Meetings No 18
Intro
Chart a New Course to a Blue Ocean
Atti Soenarso: “In blue oceans competition has no meaning.”
Cover Story
Embracing Diversity and Inclusion
Sofia Falk: “Today businesses are eager to find solutions.”
Reghunathan
Recharge to Thrive Again
Dr. Rajkumar Reghunathan on burnout management.
Radar
Sydney Set for Business Event Boom
82 international events are in the pipeline for 2017–2023.
Knowledge Exchange
Meetings Are a Significant Economic Driver for Whistler
Insight into the city’s venue role from Mayor Nancy Wilhelm-Morden.
Knowledge Hub
Converting to Convention
Abdulla Bin Souqat on designing Dubai as a destination.
Sports Events
Sport and the City
Barbara Martins-Nio: “Successful sports cities have a clear strategy.”
Intermission
The Road Not Taken
A poem by Robert Frost.
Radar
CWT Foresees Event Growth in 2017
Safety, security and technology are expected to be major trends.
Radar
IBTM World Unveils Ultra-relevant Content for Meeting Planners
A knowledge programme shaped by attendees’ priorities.
Economic Multiplier
Driving Collaboration and Innovation Through Personality
Meet Gavin Poole, CEO of London’s new tech campus, Here East.
Sharma
How Business Titans Do It
A Mastery Session by Robin Sharma.
Radar
IBTM World Announces Award Shortlist
Ten finalists will compete for Technology and Innovation prize.
Brain Check
Pleasurable Dopamine Rushes
Tomas Dalström interviews Professor Lars Olsson.
Kellerman
Fixed vs. Growth Mindset
Roger Kellerman: “Why limit yourself when you can keep on learning?”
classifieds
news
hotels
Top Cities for Hotel Openings 2018
Dubai beats the rest of the world.
business Intelligence
EXPO 2020, Dubai:
500,000 new jobs, with more than 2,000 structures being built.
Omvärldsanalys
Ekonomisk succé
för SM-veckan i Borås.
Development
Today is the start
first Q Berlin Questions conference.
business intelligence
Korea MICE Bureau
Unveils Best of UNESCO Capital Gyeongju for OWHC Delegates.

Thomas Engelhart
to leave Scandic Hotels.
Business intelligence
ICC Sydney Celebrates 1,000 Team Member Qualifications
Through TAFE NSW Partnership.
air Transport
More than 7% increase
in Air Travel Compared to Last Year.
football and meetings
The Convention Centre Dublin to host UEFA 2020 draw -
Pan-European media gathering to showcase Dublin as a major event host city
innovation
Smartly dressed
in 100 procent Swedish paper.
Links
Sponsor Logo
Sponsor Logo
Sponsor Logo
Sponsor Logo
Sponsor Logo
Sponsor Logo
Sponsor Logo
Sponsor Logo
Fixed vs. Growth Mindset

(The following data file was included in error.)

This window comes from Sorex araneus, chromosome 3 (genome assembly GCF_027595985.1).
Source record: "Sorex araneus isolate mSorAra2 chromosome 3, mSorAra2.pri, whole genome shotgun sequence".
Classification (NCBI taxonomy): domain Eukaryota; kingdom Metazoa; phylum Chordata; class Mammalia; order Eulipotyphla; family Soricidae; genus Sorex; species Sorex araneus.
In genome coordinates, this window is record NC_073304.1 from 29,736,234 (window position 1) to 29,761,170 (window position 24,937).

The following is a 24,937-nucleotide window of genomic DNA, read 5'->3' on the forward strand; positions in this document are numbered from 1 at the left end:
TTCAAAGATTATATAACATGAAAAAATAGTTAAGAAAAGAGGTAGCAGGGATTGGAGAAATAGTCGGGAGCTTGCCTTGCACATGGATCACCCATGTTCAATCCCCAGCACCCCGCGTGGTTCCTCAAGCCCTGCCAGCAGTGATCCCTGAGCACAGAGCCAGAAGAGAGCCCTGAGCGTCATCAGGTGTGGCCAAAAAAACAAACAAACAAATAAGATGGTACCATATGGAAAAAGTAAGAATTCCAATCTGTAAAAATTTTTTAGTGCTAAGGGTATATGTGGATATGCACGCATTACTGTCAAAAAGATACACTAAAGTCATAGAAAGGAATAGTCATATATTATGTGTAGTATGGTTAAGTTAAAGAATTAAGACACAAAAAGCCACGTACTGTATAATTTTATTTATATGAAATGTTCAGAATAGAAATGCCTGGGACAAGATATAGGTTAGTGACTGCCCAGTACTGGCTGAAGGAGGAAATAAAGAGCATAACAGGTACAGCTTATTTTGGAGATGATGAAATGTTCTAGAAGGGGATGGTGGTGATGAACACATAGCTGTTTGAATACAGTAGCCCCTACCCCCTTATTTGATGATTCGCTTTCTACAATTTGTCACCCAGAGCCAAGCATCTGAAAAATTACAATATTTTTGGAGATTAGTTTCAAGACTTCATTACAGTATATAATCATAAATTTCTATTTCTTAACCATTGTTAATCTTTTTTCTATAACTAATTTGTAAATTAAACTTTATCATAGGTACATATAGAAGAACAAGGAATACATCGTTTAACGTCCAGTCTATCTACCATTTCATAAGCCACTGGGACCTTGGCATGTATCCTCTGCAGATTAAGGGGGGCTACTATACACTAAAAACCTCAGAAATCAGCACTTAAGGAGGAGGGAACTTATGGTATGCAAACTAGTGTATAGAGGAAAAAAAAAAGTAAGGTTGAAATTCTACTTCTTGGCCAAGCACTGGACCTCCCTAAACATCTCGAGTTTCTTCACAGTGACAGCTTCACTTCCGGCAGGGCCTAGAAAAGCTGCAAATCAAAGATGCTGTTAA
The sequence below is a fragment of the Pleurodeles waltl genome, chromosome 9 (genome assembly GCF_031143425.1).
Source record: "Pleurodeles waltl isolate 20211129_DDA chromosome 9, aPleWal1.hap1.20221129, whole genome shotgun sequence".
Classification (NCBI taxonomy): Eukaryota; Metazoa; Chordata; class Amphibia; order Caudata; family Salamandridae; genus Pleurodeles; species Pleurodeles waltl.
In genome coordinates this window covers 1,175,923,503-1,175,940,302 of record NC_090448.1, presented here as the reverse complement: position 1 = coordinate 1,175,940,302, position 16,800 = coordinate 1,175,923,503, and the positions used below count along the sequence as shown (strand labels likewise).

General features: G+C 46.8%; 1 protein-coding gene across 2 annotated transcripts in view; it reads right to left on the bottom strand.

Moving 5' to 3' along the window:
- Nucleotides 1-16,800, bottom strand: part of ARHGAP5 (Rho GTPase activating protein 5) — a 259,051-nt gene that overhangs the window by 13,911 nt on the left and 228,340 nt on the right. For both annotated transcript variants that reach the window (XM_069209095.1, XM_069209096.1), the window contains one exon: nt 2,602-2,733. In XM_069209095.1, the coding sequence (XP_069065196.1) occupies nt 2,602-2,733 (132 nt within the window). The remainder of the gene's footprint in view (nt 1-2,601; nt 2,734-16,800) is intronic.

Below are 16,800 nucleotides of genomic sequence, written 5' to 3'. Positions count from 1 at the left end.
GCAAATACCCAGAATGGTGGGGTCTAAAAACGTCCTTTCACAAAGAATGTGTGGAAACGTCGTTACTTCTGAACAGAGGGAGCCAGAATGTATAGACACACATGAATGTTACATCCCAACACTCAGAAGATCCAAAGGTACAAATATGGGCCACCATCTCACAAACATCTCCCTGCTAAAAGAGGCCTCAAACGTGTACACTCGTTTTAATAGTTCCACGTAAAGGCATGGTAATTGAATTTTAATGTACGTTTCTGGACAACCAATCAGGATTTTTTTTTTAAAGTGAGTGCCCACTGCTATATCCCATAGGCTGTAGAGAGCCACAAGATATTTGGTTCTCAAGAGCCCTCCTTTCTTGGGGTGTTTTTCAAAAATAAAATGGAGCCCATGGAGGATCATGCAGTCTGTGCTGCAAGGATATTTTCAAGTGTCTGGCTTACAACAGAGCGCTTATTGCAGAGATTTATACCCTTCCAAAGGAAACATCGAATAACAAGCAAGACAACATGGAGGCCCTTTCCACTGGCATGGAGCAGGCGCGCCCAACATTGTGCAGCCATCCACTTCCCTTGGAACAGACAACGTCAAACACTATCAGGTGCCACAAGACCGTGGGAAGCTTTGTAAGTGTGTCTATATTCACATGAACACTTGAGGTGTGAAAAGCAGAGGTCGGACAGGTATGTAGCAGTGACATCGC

When you fail, what goes through your mind? Do you feel you have let yourself down because you lack an innate ability to cope with everything that is put before you? Or do you realise that you cannot know everything and that even as an adult you can still learn things? Based on your answers, you should already be able to easily distinguish if you have a predetermined way of thinking or a mindset that is open to development and growth. This is an important question for anyone who wants to understand how they learn or how they allow themselves to be taught.

I know plenty of people who basically refuse to learn new things. They either don’t want to, or find it difficult to absorb new knowledge. They give the impression of already knowing everything they need to know, and it is enough to last the rest of their lives. Full stop. This is a static mindset that means these people do not want to develop.

Fortunately, I also know a lot of people who are aware that all challenges can be met by learning new things and that this process continues throughout our lives. These people solve problems by learning something new, form a better understanding of their surroundings and find new sources of learning. They also realise that sometimes it is necessary simply to think the opposite of yesterday because new times require new skills. This is what the research calls a growth mindset, meaning we are always challenged to progress, develop and grow ­– hence the name.

This knowledge comes from psychologist, scientist and author, Carol Dweck, of Stanford University, who, in her research, discusses the difference between a fixed and growth mindset.

“In a fixed mindset, students believe their basic abilities, their intelligence, their talents, are just fixed traits. They have a certain amount and that’s that, and then their goal becomes to look clever all the time and never look dumb. In a growth mindset, students understand that their talents and abilities can be developed through effort, good teaching and persistence. They don’t necessarily think everyone’s the same or anyone can be Einstein, but they believe everyone can get smarter if they work at it.”

Carol Dweck’s research focuses on education and how the brains of pupils can be formed over time. In the research it is clear that the growth mindset approach is preferable when it comes to teaching pupils. Her research shows that if you learn this approach, you will keep using it in adulthood.

Is it possible for adults to change from a static to a more growth-based attitude? Yes, it must be possible. If you want to change, want to learn new things, want to push the limits and have a fundamentally positive attitude towards the brain developing throughout your life, then it should work, shouldn’t it?

So with this said, why not use this column as an opportunity to reflect on how you think and learn? Do you have the attitude that you constantly want to learn new things? Or are you content with the knowledge you already have?